The Army has been monitoring its aging stockpile of chemical weapons for leaks for 30 years, yet a recent study by the National Research Council urges improvements to protect the environment, workers, and adjacent communities. More than 3 million sarin-, VX-, and mustard gas-filled weapons are stored at eight U.S. sites and are being or will be destroyed.
Three decades of monitoring has resulted in a massive amount of data, but the Army has mismanaged much of the collected information, the NRC committee finds. Scarce or missing is information on the age of leaking munitions and the temperature at which the weapons are stored. Leaks may increase with temperature and with aging, the committee warns. It recommends that the Army "improve its handling of the data and analyze it for trends in leak developments and other anomalies."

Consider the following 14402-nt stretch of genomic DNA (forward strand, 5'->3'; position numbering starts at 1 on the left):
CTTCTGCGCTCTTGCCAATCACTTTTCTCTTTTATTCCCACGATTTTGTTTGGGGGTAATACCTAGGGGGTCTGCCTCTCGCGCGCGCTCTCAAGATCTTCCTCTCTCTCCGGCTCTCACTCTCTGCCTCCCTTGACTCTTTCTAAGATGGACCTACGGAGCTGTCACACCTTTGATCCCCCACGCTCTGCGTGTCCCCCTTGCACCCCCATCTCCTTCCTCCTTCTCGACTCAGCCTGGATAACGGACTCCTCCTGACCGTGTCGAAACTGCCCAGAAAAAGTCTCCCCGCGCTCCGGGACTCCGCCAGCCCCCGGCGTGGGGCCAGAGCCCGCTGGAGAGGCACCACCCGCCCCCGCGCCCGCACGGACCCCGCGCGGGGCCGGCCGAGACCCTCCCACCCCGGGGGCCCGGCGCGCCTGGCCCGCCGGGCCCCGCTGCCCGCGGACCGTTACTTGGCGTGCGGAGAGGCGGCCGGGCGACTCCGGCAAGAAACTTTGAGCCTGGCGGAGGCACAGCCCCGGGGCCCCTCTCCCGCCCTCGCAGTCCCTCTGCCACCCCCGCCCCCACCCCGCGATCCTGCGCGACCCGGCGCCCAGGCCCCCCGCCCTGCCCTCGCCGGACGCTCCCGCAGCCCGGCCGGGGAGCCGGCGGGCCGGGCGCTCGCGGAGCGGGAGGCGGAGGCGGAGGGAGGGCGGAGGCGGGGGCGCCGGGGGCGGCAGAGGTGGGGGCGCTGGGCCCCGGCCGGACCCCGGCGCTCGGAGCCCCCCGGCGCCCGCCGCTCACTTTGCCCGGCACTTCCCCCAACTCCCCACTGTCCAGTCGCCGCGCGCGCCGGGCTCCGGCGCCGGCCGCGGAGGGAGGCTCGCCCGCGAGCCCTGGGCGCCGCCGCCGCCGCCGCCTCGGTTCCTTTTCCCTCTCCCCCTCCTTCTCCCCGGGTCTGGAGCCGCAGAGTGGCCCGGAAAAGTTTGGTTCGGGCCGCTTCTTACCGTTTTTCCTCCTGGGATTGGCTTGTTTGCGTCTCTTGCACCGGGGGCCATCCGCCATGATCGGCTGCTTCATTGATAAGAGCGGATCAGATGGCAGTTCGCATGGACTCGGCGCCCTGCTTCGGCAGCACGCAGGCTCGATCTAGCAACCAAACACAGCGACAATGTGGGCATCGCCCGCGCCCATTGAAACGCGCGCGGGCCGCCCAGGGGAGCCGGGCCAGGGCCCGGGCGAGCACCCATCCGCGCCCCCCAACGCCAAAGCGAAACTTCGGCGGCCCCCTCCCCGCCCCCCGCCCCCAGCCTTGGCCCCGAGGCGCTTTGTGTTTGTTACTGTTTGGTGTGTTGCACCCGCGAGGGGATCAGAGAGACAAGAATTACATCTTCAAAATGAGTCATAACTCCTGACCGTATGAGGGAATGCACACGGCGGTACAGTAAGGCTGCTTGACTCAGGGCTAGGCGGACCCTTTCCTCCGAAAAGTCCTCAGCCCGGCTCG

The Army's monitoring program has focused on sarin-filled weapons that are prone to leak. But the NRC committee cites its concern for the Army's less vigilant efforts in monitoring leaks of mustard gas- and VX-filled munitions. Levels of stabilizers in VX weapons may be dropping to very low levels, leading to increased leakage rates.
Another hazard the committee cites is the buildup of pressurized hydrogen in weapons as mustard gas degrades. It calls on the Army to take steps to minimize this risk.
Risk from ongoing degradation of stored weapons is minor now, but degradation will only continue, cautions committee Chairman Peter B. Lederman. So, the retired New Jersey Institute of Technology professor says, swiftly destroying the weapons "is ultimately the only effective way to reduce risks to the public."